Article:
The history of Jedwabne (and other cases of persecution or poor treatment of Jews by Poles) still represents an open wound in the Polish consciousness. Its location within that collective conscience has not yet been decided. But this case will surely not be relegated to the sphere of the forgotten. Pundits and sociologists are not of one mind. The initiator of the debate, Jan T. Gross, even proposes that Poland’s history may soon have to be rewritten. Journalist Jacek Zakowski already determined in 2000 that Jedwabne had shaken the Polish conscience and that this history must become a permanent part of the collective consciousness. Some scholars even speculate that far from purifying Polish memory, Jedwabne will simply fuel the ongoing crisis of national identity. Surely they were thinking here about public opinion polls that for years have revealed a gradual reduction in the number of Poles who are proud of their people. Historian Tomasz Szarota and others consider this rapid overthrow of further Polish myths about their self-image to be harmful: “The debate about Jedwabne confirmed a feeling that the Poles had for a long time: that of shame,” he said in April 2002. “This national tradition must report its own sins and mistakes — that is clear. But mistakes must not negate achievements. One must not see Poles only from the standpoint of Kielce and Jedwabne.” Still, it seems that this is a somewhat overly dramatic appraisal. Szarota himself, a few months before, had ascertained that the debate shows that Poles are finally becoming a “normal people” that wants to know the “whole truth” about its history.
Polish commemoration of World War II has gone through major changes in the last 15 years. The simplified, official image of the Polish-German struggle, justified by the “eternal” enmity between the two peoples, was overturned. The public perception now includes elements of memory of the war that were pushed aside during the communist period and could only be nurtured within the family or in certain small circles. Part of this memory relates to the fact that Poland was occupied by two powers in 1939. By now, it is fully accepted that the war’s end did not in any way mean the re-establishment of independence — an assertion impossible to make during the period of the occupation. The fall of Poland in 1939, the dissolution of the 20-year-old State, was a shock to the people. To this day, Poles carry the fear within them that the international agreement can be broken. And beyond that, they also sense that neither their struggle, nor those of their underground army, the Polish fighting forces in the west and the Polish units that formed in the USSR, are given due appreciation. A large segment of the public feels that it is insulting to the people who fought so hard from 1939 to 1945 that there is no Polish soldier in the planned Russian memorial to the victory over National Socialism.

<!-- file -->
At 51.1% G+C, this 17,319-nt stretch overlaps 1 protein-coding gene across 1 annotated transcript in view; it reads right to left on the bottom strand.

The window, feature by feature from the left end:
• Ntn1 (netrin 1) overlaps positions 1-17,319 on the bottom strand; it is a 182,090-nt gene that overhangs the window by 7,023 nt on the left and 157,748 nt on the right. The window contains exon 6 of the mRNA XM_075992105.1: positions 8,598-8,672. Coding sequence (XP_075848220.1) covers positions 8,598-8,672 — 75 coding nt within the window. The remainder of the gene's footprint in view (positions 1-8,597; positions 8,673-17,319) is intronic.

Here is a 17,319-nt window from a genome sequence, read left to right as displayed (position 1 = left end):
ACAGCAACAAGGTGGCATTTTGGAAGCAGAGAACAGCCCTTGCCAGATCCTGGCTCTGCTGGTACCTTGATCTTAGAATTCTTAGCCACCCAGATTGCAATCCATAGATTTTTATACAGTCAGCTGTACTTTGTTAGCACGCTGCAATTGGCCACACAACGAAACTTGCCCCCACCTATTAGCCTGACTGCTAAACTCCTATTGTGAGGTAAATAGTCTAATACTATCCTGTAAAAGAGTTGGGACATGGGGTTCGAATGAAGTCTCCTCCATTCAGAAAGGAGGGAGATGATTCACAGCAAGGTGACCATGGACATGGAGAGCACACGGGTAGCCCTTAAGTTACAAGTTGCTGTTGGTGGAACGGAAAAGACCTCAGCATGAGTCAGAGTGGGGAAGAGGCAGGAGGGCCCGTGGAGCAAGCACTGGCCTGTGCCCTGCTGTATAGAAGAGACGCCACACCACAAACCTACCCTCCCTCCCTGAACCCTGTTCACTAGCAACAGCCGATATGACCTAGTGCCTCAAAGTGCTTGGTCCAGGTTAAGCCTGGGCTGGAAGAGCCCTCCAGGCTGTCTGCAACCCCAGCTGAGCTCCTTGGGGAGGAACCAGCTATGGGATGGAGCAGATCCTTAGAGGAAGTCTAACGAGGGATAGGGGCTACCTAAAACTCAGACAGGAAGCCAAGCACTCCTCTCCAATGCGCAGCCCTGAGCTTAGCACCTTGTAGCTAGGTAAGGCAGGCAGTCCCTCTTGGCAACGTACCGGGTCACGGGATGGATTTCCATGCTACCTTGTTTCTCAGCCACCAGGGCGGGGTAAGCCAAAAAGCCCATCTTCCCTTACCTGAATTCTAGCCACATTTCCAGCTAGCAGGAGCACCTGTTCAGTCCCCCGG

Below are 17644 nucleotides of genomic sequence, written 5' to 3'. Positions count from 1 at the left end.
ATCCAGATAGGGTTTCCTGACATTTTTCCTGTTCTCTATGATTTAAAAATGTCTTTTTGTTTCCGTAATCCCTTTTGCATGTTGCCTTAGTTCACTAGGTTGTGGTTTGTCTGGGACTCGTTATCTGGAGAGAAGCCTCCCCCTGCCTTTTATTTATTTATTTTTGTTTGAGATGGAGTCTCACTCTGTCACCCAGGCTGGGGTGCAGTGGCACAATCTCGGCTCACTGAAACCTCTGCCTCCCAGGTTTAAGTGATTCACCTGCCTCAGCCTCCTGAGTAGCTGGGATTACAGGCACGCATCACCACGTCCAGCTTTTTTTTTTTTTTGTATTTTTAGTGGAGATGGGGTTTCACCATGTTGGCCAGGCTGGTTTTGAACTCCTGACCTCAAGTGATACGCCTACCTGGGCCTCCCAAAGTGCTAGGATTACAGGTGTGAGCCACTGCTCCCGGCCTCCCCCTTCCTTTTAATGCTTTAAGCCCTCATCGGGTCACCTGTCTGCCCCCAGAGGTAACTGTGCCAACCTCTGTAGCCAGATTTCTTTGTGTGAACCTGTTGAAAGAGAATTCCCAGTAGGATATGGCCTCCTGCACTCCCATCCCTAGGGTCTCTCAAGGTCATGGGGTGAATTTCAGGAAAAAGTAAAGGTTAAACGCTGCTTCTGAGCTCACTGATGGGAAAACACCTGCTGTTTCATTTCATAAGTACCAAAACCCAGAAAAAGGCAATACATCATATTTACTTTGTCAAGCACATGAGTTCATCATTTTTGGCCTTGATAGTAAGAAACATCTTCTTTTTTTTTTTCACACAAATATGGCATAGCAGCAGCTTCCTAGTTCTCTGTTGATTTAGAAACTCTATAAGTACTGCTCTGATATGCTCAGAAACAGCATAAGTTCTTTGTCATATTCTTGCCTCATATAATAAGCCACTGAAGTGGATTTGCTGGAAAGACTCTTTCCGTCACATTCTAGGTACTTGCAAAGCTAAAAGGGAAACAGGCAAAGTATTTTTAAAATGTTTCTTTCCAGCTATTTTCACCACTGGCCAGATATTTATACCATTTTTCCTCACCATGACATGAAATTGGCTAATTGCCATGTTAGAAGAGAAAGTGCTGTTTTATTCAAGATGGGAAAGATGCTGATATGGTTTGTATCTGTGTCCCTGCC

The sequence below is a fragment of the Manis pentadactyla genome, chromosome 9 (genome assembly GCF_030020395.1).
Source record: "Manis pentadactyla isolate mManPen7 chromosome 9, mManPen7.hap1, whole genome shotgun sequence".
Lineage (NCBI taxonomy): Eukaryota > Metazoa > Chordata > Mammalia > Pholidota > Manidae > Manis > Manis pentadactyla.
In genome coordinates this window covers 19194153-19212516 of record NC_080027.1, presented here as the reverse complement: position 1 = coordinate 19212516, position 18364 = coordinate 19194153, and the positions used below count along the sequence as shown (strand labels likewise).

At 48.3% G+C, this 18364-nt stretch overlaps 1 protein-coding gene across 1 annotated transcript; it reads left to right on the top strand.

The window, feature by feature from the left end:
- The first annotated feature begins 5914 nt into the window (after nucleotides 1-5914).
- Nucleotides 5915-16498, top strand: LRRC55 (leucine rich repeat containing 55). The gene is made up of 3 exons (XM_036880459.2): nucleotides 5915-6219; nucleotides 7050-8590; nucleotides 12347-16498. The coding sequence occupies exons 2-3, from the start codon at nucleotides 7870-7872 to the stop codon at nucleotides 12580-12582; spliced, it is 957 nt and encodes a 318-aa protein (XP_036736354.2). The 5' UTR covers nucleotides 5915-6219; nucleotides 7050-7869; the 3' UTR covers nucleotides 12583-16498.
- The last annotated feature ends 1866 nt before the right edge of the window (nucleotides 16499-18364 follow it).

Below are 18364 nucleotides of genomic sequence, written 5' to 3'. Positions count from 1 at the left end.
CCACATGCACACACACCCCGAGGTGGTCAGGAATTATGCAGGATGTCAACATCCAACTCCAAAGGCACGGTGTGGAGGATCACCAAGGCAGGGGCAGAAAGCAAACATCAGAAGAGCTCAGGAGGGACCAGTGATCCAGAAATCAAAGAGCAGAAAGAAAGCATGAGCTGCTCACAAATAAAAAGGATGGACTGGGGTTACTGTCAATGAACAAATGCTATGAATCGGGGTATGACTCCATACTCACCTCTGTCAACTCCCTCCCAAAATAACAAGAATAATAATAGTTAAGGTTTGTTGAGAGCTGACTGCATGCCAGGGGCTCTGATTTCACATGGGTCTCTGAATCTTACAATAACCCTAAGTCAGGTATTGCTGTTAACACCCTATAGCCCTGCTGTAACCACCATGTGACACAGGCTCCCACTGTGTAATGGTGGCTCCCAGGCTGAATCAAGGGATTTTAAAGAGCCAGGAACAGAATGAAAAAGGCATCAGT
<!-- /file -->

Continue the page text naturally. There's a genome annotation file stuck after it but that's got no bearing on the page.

The difficult historical debates about Polish-German, Polish-Ukrainian, or Polish-Jewish relations make it impossible for Poles to encapsulate themselves in a ceaseless exaltation of their own suffering and bloody sacrifice inflicted upon them by the German or Soviet side. Rather, these debates force recognition of the fact that one’s own suffering cannot serve to justify suffering imposed on others, not even when those others are the enemy. This growing understanding will serve a therapeutic function for the Polish concept of history in the years to come.
- T. Szarota, "Wojna na pocieszenie" [War as solace], Gazeta Wyborcza, 6.9.1996.
- Where, among others, members of the Warsaw Uprising resistance of 1944 are buried -- K.R.
- Report from Centrum Badania Opinii Spolecznej, "Opinie o stosunkach polsko-niemieckich i reparacjach wojennych" [Opinions on German-Polish relations and war reparations]; the results of the survey were published in October 2004.
- Norman Davies, Rising '44. The Battle for Warsaw, 2004.
- In 1943-44, during Nazi occupation, up to 80 000 Poles were massacred by the nationalist Ukrainian Insurgent Army. Polish reprisals counted up to 20 000 victims -- ed.
- Documented in the multi-volumed series, Polska-Ukraina. Trudne pytania [Poland-Ukraine. Difficult questions].
- Slawomir Sierakowski, "Chcemy innej historii" (We want a different history), in: Gazeta Wyborcza, 10.6.2003.
- Referring to the West German Historikerstreit in the late 1980s over the interpretation of the Holocaust -- ed.